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this having been an act of suicide: it is supposed that he had contrived to tie his hands together by means of his teeth. In the case of the Prince de Condi it was alleged, that he could not have hanged himself, in consequence of a defect in the power of one hand. "A determined purpose," the professor goes on to say," will often make up for a great degree of corporeal infirmity." A verdict of felo de se was brought in, at the inquest held on the body of Maryanne Waley; the case appears to us involved in great mystery. She was of a highly respectable family; her marriage took place on the 27th of June, with the entire approbation of her friends. She accompanied her husband on a wedding excursion to Scarborough and Leamington, and then settled in Leeds, where his business lay. Mr. Waley was past thirty, and she was three years younger at the time of their marriage; she wrote to her sister; her last letter was dated the 7th of July, giving, as stated in the Journal of Psychological Medicine," the most simple and artless account of her happiness;" it ended with these words; " it has just struck five, and as my dearest William makes his appearance about that time, I must draw to a close and make ready for his tea, so, dearest Susanna, with our united love, your affectionate and happy sister." On the ninth of July she had breakfasted with her husband, and they had parted on the most affectionate terms, as he was going out to his business; she was pious and gentle, and of a remarkably cheerful disposition; she had been seen as late as half-past eleven o'clock in perfect health and spirits; in four minutes after, she was found stretched on the floor, her throat cut from ear to ear, a razor between the finger and thumb of her left hand; the Coroner's direction to the jury obliged them to bring in a verdict of felo de se, though he said it was a case involving great mystery, and "it appeared singular," he added, "that she could use the left hand to the left side of the neck, as the other would have been exerted more readily and more powerfully, but the jury must respect the medical testimony in stating, that it was possible for deceased to have inflicted the wound, even in the manner described. There were no grounds. for suspicion against any one; the servant girl had been examined, and there were no grounds for supposing that she was an agent in her mistress's death." He could "not say whether persons had entered the house, as persons had been so officious as to clear away all before the jury or any other persons capable of forming an opinion had seen the place. No inference could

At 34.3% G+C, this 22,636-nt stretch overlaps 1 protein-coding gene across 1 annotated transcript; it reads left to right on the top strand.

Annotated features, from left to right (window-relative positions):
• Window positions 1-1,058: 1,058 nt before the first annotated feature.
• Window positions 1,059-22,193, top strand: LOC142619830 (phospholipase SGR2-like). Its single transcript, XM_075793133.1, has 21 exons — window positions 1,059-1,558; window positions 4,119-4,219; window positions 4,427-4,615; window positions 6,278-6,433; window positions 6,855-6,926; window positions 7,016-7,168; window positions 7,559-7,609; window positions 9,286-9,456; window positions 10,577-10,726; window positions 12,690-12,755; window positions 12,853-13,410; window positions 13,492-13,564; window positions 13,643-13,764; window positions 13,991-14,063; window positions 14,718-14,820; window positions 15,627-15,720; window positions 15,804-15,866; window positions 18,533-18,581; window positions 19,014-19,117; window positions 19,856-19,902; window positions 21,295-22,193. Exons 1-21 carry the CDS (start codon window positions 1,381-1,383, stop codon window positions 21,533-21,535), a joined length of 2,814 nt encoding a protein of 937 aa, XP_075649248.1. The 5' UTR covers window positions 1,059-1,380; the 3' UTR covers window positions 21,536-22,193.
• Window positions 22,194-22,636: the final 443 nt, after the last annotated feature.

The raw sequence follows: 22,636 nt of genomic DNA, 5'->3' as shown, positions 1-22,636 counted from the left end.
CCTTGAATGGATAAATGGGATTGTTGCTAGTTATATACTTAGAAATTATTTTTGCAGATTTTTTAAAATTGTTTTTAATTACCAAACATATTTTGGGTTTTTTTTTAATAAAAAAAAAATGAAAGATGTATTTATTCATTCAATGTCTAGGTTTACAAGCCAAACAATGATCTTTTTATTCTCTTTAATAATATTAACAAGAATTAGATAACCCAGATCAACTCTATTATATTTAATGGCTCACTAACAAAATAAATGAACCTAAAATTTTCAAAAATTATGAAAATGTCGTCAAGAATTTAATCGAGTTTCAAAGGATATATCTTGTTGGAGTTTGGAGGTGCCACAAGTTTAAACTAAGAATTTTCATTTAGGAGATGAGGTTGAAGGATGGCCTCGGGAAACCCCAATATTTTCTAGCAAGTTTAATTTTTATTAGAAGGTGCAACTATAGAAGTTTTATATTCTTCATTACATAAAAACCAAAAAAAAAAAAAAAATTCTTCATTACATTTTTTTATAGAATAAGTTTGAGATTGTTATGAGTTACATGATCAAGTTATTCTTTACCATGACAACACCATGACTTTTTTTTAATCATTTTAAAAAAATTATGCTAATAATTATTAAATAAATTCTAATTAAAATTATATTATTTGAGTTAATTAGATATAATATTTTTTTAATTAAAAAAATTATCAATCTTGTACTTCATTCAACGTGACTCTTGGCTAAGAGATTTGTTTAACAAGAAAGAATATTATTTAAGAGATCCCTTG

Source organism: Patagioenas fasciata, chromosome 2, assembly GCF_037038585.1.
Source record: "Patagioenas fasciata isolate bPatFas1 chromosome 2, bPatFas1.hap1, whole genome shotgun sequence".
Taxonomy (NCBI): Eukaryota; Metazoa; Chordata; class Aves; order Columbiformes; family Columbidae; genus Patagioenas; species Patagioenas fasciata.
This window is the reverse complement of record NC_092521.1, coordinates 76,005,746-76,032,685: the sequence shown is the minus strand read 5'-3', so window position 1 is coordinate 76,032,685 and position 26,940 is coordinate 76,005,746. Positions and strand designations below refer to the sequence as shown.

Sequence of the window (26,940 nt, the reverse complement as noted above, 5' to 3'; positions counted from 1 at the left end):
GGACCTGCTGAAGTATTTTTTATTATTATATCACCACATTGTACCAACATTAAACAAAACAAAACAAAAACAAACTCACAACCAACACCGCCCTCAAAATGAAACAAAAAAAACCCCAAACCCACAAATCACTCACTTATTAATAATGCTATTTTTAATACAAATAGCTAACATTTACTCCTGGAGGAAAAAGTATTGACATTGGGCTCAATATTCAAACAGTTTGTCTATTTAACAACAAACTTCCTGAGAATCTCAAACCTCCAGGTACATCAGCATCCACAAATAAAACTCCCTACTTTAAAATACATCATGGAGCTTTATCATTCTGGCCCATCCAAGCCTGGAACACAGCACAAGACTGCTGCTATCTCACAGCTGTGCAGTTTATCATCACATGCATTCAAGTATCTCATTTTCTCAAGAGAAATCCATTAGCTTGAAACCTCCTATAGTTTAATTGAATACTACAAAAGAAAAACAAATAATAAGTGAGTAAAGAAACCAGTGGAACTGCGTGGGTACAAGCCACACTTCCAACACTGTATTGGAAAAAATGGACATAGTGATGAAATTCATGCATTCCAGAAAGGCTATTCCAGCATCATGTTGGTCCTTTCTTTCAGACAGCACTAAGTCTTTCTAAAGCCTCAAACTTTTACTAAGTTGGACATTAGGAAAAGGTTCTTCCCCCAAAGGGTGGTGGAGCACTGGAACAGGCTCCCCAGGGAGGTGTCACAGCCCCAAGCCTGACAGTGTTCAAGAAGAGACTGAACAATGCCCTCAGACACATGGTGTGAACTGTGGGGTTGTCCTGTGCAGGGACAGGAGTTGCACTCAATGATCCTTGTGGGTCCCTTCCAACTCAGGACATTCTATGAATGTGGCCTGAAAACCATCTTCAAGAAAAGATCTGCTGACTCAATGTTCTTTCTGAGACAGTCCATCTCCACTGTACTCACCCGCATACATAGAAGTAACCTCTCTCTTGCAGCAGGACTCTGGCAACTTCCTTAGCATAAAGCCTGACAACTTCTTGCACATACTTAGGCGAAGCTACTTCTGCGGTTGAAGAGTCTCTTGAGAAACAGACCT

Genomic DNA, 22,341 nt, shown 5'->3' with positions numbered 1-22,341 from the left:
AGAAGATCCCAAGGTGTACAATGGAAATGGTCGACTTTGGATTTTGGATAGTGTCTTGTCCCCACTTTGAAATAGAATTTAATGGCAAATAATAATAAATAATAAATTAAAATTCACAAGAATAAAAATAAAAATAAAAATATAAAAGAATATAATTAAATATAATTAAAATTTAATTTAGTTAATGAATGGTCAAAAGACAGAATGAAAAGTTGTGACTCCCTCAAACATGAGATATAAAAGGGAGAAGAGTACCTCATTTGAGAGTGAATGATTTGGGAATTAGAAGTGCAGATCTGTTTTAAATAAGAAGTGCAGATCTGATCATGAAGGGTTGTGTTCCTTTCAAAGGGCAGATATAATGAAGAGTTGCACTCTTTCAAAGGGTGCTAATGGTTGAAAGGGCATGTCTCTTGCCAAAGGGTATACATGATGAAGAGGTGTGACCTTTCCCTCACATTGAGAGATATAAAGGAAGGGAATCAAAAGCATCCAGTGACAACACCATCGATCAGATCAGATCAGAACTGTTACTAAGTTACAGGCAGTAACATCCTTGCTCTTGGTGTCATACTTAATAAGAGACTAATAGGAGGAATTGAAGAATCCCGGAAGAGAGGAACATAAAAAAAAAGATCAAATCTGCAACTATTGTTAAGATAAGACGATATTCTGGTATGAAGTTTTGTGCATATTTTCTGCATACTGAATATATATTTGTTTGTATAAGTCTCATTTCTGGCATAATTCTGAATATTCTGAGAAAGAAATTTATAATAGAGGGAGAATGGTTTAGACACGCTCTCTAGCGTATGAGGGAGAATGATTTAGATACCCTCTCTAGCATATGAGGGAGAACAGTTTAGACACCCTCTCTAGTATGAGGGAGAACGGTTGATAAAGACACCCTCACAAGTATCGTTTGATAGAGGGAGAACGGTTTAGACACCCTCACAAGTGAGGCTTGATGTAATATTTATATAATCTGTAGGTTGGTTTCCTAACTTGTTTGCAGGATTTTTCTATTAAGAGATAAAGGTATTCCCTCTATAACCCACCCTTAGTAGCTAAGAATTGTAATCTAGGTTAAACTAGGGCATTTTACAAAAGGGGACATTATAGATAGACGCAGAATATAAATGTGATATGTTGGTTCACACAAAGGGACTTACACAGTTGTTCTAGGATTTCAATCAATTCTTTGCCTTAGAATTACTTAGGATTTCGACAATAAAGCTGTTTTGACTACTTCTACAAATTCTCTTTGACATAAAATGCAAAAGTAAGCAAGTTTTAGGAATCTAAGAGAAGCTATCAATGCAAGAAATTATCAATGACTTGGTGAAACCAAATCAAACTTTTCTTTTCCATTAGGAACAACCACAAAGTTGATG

be drawn from Mr. Ken's statement, he was so confused; there was sufficient evidence as to her perfect sanity up to five minutes before her death;" so he told the jury that they had better find a verdict of felo de se, than by giving another verdict, throw a suspicion on any one. After three hours' deliberation, the jury brought in a verdict according to the Coroner's direction. The inquest was held just eighteen days after her wedding day. The verdict appears strange.